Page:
This review demonstrates that several modes of training and all three types of muscle actions can induce hypertrophy at impressive rates and that, at present, there is insufficient evidence for the superiority of any mode and/or type of muscle action over other modes and types of training. That said, it appears that exercise with a maximal-eccentric component can induce increases in muscle mass with shorter durations of work than other modes. Some evidence suggests that the training frequency has a large impact on the rate of gain in muscle volume for shorter training periods. Because longer studies using relatively high frequencies are lacking, it cannot be excluded that stagnation or even overtraining would occur in the long term. Regarding intensity, moderately heavy loads seem to elicit the greatest gains for most categories of training, although examples of very high rates were noted at both very low and very high intensities when the sets were performed with maximum effort or taken to muscular failure. Thus, achieving recruitment of the greatest numble of muscle fibres possible and exposing them to the exercise stimulus may be as important as the training load per se. For the total volume or duration of activity, the results suggest a dose-response curve characterized by an increase in the rate of growth in the initial part of the curve, which is followed by the region of peak rate of increase, which in turn is followed by a plateau or even a decline.
I couldn't find any meta-analyses on the optimal creatine dosage so I decided to take a look at the data on my own. I looked at the creatine meta-analysis creatine supplementation and assumed the average American weight of ~180 lb to convert between studies using creatine in g vs. g/kg. The resulting data can be viewed here.
I looked at the three metrics included in the study (lean body mass, chest press, leg press) and analyzed how the effect size (d) changed as dosage changed. I found no statistically significant difference between low- and high-dosage creatine usage and found point estimates with both negative and positive signs depending on the metric and whether I used regression or a difference-in-means test. In other words, I found no real evidence that dose mattered. Note: this analysis was low-powered because (a) the effect estimates had significant variance (b) I only had ~27 estimates and (c) the doses fell in a relatively narrow range (3.4 g/d - 9 g/d).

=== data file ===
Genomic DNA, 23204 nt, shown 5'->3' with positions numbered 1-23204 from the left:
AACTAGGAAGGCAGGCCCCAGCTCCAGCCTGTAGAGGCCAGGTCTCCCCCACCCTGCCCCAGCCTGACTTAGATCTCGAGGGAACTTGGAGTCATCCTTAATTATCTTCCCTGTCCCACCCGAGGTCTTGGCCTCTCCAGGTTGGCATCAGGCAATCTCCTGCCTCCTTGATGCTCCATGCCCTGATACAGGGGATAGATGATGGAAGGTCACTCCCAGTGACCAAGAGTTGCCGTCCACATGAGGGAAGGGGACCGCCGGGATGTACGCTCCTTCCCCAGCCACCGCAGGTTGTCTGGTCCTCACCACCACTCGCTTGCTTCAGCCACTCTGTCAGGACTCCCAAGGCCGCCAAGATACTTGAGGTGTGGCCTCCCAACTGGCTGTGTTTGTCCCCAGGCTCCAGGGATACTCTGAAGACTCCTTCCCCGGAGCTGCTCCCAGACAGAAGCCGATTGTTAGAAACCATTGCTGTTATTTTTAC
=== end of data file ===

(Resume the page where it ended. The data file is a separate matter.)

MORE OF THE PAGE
Next I looked at the actual changes in those three measures (rather than effect sizes). I repeated my analysis of dosage with these measures and found similarly weak and mixed results.
Finally, I found a linear relationship between changes in the placebo group and changes in the creatine group and the slope was ~1 for all three measures. This suggests that creatine merely increases your muscles/strength by a fixed amount, as opposed to making working out more effective. The mean difference was ~3 extra pounds of muscle mass and increased chest and leg press strength by ~12 and ~15 pounds, respectively.
If you're interested in looking at the data yourself, you can either see the meta-analysis or this convenient spreadsheet i put together.
Now I want to move on to the controversial part of this page where I disagree with the academics with decades of experience. I think several of these meta-analyses suffer from significant problems.
Take dose response for strength development, for example. The authors found that trained athletes saw smaller returns from exercising 3 times per week rather than 2.
However, I'm suspicious of this study. It didn't look at a bunch of studies that investigated this question. Instead, it looked at a bunch of studies that investigated weight-lifting generally and compared how much strength increased relative to the group's standard deviation.
This choice of analysis doesn't make much sense to me. Suppose the meta-analysis had two studies:
- A set of 90-year-old apathetic women do 2 sets of bench press 3 times per week. Each lift is 3 inches. Another similar group is the control group.
- A set of driven 20-year-old men do 1 sets of bench press 2 times per week and are given 90g of protein as supplements. Each lift is 2 feet. Another similar groups is the control group.
It's likely the second study would find a larger effect size due to the demographic and procedural differences. The analysis in dose response for strength development would then conclude that 1 set is better than 2, and 2-days-per-week is better than 3. This is absurd reasoning.
They mention that they also did an analysis based on gender and age, but (1) they don't present this analysis and (2) this still ignores other factors such as protein intake.
The analyses Effects of resistance training frequency on measures of muscle hypertrophy: a systematic review and meta-analysis, Maximizing strength development in athletes, and Grgic also suffer from the same problems.
Instead, I think we're better off finding studies that keep the same sets and reps and just change the number of days worked per week.
I should note that some of the studies don't fall victim to these issues. For instance, Single vs. multiple sets and Bågenhammar both look at studies with groups that differ only in one variable and look at the differences in muscle growth between the groups.
At some point I should come back to this and re-examine the other meta-analyses (TODO).
These short-comings are a big problem since these were the studies we were relying on for optimal reps and optimal days-per-week estimates. For this reason, I think it's worth diving into these two topics a bit more.
Optimal Number of Reps (Bench Press)
This table lists studies where participants performed 3 sets of the bench press 3 times per week. "X > Y" means that performing X reps led to greater gains than Y reps. Some of the results are not statistically significant.
|6 reps > 2 reps ~ 10 reps||Effect of varied weight training programs|
|6-8 reps > 30-40 reps > 100-150 reps||Anderson|
|8 > 16||Bemben|
|6 > 10||Comparative effects of three weight training programs|
|8-12 > 25-35||Effects of low-vs. high-load resistance training on muscle strength and hypertrophy in well-trained men|
It looks like 3-9 reps is probably around optimal.
Days per week